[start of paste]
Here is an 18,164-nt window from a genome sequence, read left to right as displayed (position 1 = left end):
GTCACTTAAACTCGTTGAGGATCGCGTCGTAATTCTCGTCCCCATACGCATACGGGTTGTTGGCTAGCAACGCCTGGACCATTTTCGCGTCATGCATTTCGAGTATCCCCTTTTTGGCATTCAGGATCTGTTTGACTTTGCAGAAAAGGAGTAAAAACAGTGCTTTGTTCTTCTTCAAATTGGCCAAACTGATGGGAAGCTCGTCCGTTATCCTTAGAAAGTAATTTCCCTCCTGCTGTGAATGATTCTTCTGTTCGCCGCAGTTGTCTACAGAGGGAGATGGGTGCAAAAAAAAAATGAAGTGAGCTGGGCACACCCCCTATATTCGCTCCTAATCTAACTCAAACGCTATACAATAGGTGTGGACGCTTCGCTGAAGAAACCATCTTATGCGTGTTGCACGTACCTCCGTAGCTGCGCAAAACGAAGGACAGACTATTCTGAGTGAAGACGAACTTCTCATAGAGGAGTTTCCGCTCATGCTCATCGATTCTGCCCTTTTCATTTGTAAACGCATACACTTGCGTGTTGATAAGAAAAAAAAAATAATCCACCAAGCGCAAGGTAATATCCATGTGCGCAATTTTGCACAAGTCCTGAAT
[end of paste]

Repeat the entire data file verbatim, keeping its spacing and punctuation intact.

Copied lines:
Here is an 18,164-nt window from a genome sequence, read left to right as displayed (position 1 = left end):
GTCACTTAAACTCGTTGAGGATCGCGTCGTAATTCTCGTCCCCATACGCATACGGGTTGTTGGCTAGCAACGCCTGGACCATTTTCGCGTCATGCATTTCGAGTATCCCCTTTTTGGCATTCAGGATCTGTTTGACTTTGCAGAAAAGGAGTAAAAACAGTGCTTTGTTCTTCTTCAAATTGGCCAAACTGATGGGAAGCTCGTCCGTTATCCTTAGAAAGTAATTTCCCTCCTGCTGTGAATGATTCTTCTGTTCGCCGCAGTTGTCTACAGAGGGAGATGGGTGCAAAAAAAAAATGAAGTGAGCTGGGCACACCCCCTATATTCGCTCCTAATCTAACTCAAACGCTATACAATAGGTGTGGACGCTTCGCTGAAGAAACCATCTTATGCGTGTTGCACGTACCTCCGTAGCTGCGCAAAACGAAGGACAGACTATTCTGAGTGAAGACGAACTTCTCATAGAGGAGTTTCCGCTCATGCTCATCGATTCTGCCCTTTTCATTTGTAAACGCATACACTTGCGTGTTGATAAGAAAAAAAAAATAATCCACCAAGCGCAAGGTAATATCCATGTGCGCAATTTTGCACAAGTCCTGAAT